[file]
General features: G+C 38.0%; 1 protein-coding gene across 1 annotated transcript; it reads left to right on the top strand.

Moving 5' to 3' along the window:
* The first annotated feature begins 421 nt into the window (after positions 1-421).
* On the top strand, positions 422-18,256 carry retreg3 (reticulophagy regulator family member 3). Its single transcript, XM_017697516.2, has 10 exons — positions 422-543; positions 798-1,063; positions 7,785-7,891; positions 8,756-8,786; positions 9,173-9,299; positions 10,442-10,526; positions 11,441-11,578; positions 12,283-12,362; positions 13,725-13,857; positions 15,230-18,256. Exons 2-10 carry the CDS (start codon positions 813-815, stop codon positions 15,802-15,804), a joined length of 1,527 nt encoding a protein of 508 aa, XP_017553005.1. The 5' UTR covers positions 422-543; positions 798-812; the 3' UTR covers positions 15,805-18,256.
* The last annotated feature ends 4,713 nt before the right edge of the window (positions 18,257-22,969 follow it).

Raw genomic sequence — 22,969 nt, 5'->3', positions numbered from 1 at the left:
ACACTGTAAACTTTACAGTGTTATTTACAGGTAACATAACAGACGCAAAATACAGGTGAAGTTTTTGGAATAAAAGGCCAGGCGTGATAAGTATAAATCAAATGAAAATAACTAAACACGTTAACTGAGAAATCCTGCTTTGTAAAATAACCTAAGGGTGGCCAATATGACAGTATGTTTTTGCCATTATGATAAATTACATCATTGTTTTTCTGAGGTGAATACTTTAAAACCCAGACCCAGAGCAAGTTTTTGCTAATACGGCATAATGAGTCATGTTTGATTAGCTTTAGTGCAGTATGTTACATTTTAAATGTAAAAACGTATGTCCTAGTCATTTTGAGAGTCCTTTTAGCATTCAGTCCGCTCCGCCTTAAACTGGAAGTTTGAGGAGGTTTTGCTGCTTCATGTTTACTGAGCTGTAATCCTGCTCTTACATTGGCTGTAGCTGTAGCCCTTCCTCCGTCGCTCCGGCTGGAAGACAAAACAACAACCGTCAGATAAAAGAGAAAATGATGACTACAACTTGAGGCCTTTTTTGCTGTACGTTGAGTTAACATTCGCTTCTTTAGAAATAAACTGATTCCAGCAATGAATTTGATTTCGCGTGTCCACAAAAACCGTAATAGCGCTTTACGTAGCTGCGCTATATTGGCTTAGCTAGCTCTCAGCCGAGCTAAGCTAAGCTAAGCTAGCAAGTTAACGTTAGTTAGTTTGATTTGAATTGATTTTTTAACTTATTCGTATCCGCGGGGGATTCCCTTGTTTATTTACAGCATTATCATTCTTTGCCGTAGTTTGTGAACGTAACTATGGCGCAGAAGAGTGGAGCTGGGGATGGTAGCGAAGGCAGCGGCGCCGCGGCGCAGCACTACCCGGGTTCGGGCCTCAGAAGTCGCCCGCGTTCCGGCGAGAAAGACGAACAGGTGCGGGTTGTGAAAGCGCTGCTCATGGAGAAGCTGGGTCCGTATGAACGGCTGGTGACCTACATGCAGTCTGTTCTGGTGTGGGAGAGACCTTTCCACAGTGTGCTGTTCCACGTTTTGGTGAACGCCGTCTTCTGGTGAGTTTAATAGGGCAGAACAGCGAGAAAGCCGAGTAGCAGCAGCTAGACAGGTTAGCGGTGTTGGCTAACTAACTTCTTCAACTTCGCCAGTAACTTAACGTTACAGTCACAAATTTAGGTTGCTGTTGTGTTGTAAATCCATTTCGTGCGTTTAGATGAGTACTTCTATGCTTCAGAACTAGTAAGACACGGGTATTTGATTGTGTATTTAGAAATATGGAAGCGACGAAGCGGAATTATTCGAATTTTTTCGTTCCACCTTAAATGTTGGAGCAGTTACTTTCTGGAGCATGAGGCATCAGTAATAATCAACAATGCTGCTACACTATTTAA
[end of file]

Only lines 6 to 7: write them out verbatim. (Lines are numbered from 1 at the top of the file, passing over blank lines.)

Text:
Raw genomic sequence — 22,969 nt, 5'->3', positions numbered from 1 at the left:
ACACTGTAAACTTTACAGTGTTATTTACAGGTAACATAACAGACGCAAAATACAGGTGAAGTTTTTGGAATAAAAGGCCAGGCGTGATAAGTATAAATCAAATGAAAATAACTAAACACGTTAACTGAGAAATCCTGCTTTGTAAAATAACCTAAGGGTGGCCAATATGACAGTATGTTTTTGCCATTATGATAAATTACATCATTGTTTTTCTGAGGTGAATACTTTAAAACCCAGACCCAGAGCAAGTTTTTGCTAATACGGCATAATGAGTCATGTTTGATTAGCTTTAGTGCAGTATGTTACATTTTAAATGTAAAAACGTATGTCCTAGTCATTTTGAGAGTCCTTTTAGCATTCAGTCCGCTCCGCCTTAAACTGGAAGTTTGAGGAGGTTTTGCTGCTTCATGTTTACTGAGCTGTAATCCTGCTCTTACATTGGCTGTAGCTGTAGCCCTTCCTCCGTCGCTCCGGCTGGAAGACAAAACAACAACCGTCAGATAAAAGAGAAAATGATGACTACAACTTGAGGCCTTTTTTGCTGTACGTTGAGTTAACATTCGCTTCTTTAGAAATAAACTGATTCCAGCAATGAATTTGATTTCGCGTGTCCACAAAAACCGTAATAGCGCTTTACGTAGCTGCGCTATATTGGCTTAGCTAGCTCTCAGCCGAGCTAAGCTAAGCTAAGCTAGCAAGTTAACGTTAGTTAGTTTGATTTGAATTGATTTTTTAACTTATTCGTATCCGCGGGGGATTCCCTTGTTTATTTACAGCATTATCATTCTTTGCCGTAGTTTGTGAACGTAACTATGGCGCAGAAGAGTGGAGCTGGGGATGGTAGCGAAGGCAGCGGCGCCGCGGCGCAGCACTACCCGGGTTCGGGCCTCAGAAGTCGCCCGCGTTCCGGCGAGAAAGACGAACAGGTGCGGGTTGTGAAAGCGCTGCTCATGGAGAAGCTGGGTCCGTATGAACGGCTGGTGACCTACATGCAGTCTGTTCTGGTGTGGGAGAGACCTTTCCACAGTGTGCTGTTCCACGTTTTGGTGAACGCCGTCTTCTGGTGAGTTTAATAGGGCAGAACAGCGAGAAAGCCGAGTAGCAGCAGCTAGACAGGTTAGCGGTGTTGGCTAACTAACTTCTTCAACTTCGCCAGTAACTTAACGTTACAGTCACAAATTTAGGTTGCTGTTGTGTTGTAAATCCATTTCGTGCGTTTAGATGAGTACTTCTATGCTTCAGAACTAGTAAGACACGGGTATTTGATTGTGTATTTAGAAATATGGAAGCGACGAAGCGGAATTATTCGAATTTTTTCGTTCCACCTTAAATGTTGGAGCAGTTACTTTCTGGAGCATGAGGCATCAGTAATAATCAACAATGCTGCTACACTATTTAA